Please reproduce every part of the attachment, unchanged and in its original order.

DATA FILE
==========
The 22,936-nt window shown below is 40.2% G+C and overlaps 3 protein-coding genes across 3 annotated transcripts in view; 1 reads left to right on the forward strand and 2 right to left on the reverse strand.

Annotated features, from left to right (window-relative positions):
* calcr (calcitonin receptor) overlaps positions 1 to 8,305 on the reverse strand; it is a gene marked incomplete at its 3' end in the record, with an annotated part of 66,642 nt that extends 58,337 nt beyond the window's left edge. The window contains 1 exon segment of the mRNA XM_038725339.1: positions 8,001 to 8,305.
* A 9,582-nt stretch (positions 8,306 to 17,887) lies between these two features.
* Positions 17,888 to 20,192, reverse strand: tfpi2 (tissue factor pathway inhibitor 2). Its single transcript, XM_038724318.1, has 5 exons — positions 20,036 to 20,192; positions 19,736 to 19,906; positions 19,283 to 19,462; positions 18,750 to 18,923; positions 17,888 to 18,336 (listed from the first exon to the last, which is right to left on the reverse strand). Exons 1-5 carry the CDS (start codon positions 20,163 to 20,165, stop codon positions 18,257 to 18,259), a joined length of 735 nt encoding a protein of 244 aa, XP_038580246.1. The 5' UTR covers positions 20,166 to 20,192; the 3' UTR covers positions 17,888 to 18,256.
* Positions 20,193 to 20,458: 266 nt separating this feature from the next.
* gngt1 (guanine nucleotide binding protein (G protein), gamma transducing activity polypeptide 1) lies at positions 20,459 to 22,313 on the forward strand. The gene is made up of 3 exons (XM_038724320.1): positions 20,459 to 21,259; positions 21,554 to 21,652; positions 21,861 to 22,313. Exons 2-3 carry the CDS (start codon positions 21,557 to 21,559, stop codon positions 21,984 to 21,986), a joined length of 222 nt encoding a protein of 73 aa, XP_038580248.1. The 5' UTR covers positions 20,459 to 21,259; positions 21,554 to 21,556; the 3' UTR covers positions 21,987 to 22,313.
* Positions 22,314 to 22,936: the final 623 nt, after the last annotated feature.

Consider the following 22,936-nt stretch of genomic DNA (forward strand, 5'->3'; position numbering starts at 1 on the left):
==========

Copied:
The 22,936-nt window shown below is 40.2% G+C and overlaps 3 protein-coding genes across 3 annotated transcripts in view; 1 reads left to right on the forward strand and 2 right to left on the reverse strand.

Annotated features, from left to right (window-relative positions):
* calcr (calcitonin receptor) overlaps positions 1 to 8,305 on the reverse strand; it is a gene marked incomplete at its 3' end in the record, with an annotated part of 66,642 nt that extends 58,337 nt beyond the window's left edge. The window contains 1 exon segment of the mRNA XM_038725339.1: positions 8,001 to 8,305.
* A 9,582-nt stretch (positions 8,306 to 17,887) lies between these two features.
* Positions 17,888 to 20,192, reverse strand: tfpi2 (tissue factor pathway inhibitor 2). Its single transcript, XM_038724318.1, has 5 exons — positions 20,036 to 20,192; positions 19,736 to 19,906; positions 19,283 to 19,462; positions 18,750 to 18,923; positions 17,888 to 18,336 (listed from the first exon to the last, which is right to left on the reverse strand). Exons 1-5 carry the CDS (start codon positions 20,163 to 20,165, stop codon positions 18,257 to 18,259), a joined length of 735 nt encoding a protein of 244 aa, XP_038580246.1. The 5' UTR covers positions 20,166 to 20,192; the 3' UTR covers positions 17,888 to 18,256.
* Positions 20,193 to 20,458: 266 nt separating this feature from the next.
* gngt1 (guanine nucleotide binding protein (G protein), gamma transducing activity polypeptide 1) lies at positions 20,459 to 22,313 on the forward strand. The gene is made up of 3 exons (XM_038724320.1): positions 20,459 to 21,259; positions 21,554 to 21,652; positions 21,861 to 22,313. Exons 2-3 carry the CDS (start codon positions 21,557 to 21,559, stop codon positions 21,984 to 21,986), a joined length of 222 nt encoding a protein of 73 aa, XP_038580248.1. The 5' UTR covers positions 20,459 to 21,259; positions 21,554 to 21,556; the 3' UTR covers positions 21,987 to 22,313.
* Positions 22,314 to 22,936: the final 623 nt, after the last annotated feature.

Consider the following 22,936-nt stretch of genomic DNA (forward strand, 5'->3'; position numbering starts at 1 on the left):